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Moriah to adopt animal control law

Gerbils convince supervisor new legislation is needed

Gerbils. The burrowing, mouse-like rodent, was the last straw for Tom Scozzafava. The Moriah supervisor wants to scrap the town’s existing dog ordinance and replace it with an animal control law. He expects town board action on the proposal in 2014.

Gerbils. The burrowing, mouse-like rodent, was the last straw for Tom Scozzafava. The Moriah supervisor wants to scrap the town’s existing dog ordinance and replace it with an animal control law. He expects town board action on the proposal in 2014.

— Gerbils. The burrowing, mouse-like rodent, was the last straw for Tom Scozzafava.

The Moriah supervisor wants to scrap the town’s existing dog ordinance and replace it with an animal control law. He expects town board action on the proposal in 2014.

“You wouldn’t believe the problems we have with animals,” Scozzafava said. “We just got called to remove 100 gerbils that were abandoned in a house. It’s unbelievable.”

An animal control law will help the town better deal with animals issues. The present dog ordinance only addresses canines.

“It used to be dogs and cats,” the supervisor said. “Now people own all kinds of pets. And there’s farm animals, too. There have been issues with horses. We need a law that addresses all these animals and issues.”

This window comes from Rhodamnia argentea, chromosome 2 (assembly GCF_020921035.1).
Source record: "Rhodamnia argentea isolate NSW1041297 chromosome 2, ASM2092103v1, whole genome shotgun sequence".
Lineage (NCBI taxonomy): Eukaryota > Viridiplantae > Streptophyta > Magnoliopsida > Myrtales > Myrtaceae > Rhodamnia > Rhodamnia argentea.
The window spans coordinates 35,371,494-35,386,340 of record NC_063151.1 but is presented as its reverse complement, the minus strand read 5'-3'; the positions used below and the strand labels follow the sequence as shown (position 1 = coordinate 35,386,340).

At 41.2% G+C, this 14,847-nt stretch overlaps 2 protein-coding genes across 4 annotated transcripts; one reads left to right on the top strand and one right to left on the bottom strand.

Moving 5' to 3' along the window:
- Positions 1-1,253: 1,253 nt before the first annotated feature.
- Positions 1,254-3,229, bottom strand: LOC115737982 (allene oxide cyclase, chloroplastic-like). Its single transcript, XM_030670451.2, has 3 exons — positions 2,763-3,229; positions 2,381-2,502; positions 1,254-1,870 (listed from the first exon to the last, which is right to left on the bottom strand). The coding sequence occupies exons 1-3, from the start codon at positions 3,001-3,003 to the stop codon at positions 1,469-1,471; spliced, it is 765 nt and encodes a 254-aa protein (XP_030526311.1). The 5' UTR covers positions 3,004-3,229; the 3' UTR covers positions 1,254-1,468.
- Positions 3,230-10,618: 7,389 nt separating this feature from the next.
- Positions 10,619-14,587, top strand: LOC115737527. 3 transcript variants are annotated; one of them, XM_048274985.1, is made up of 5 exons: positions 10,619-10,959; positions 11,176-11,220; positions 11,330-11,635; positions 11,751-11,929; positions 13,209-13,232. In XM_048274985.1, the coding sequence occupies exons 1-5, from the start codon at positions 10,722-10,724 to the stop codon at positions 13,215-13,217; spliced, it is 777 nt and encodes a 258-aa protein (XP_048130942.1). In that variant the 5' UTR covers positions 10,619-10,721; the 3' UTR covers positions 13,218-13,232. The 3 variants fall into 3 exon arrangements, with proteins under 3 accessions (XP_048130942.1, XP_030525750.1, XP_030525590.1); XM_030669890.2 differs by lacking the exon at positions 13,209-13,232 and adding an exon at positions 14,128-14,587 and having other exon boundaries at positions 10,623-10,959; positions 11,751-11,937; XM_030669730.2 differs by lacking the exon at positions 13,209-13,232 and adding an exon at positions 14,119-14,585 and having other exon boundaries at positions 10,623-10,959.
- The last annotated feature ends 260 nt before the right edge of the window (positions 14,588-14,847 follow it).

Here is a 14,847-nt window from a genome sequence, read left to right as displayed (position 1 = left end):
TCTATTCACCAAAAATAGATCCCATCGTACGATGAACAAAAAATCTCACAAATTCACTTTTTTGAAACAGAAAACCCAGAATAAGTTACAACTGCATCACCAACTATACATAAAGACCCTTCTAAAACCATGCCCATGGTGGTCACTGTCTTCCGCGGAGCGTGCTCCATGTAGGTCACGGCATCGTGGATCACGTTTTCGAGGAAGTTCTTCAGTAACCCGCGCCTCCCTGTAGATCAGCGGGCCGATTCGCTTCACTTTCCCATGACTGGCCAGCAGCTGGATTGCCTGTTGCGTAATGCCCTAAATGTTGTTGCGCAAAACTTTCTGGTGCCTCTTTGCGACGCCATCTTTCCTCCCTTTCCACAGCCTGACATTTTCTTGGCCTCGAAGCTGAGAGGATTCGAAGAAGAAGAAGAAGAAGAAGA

Animal issues have increased of late, according to New York State Police Zone Commander John Tibbits. He believes the growing number of abuse complaints are the result of two high profile cases in the North Country — 24 puppies being abandoned by the owners of Northern Puppies in Plattsburgh and 41 malnourished horses being seized from a farm in Essex.

Moriah receives “hundreds” of calls each year alleging animal abuse, Scozzafava said.

“The majority of pet owners are responsible, caring people,” Scozzafava said. “But there are others who don’t care for their animals they way they should. We’ve been getting a lot of calls.”

So many calls the town has set up a temporary dog shelter at its water treatment plant. Animals picked up the town dog officer — which would become an animal control officer when a new law is adopted — can be kept at the shelter for three days before being taken to the Westport SPCA shelter.

Cases involving animals other than dogs are referred to the county sheriff’s department. That would change with a new animal control law.

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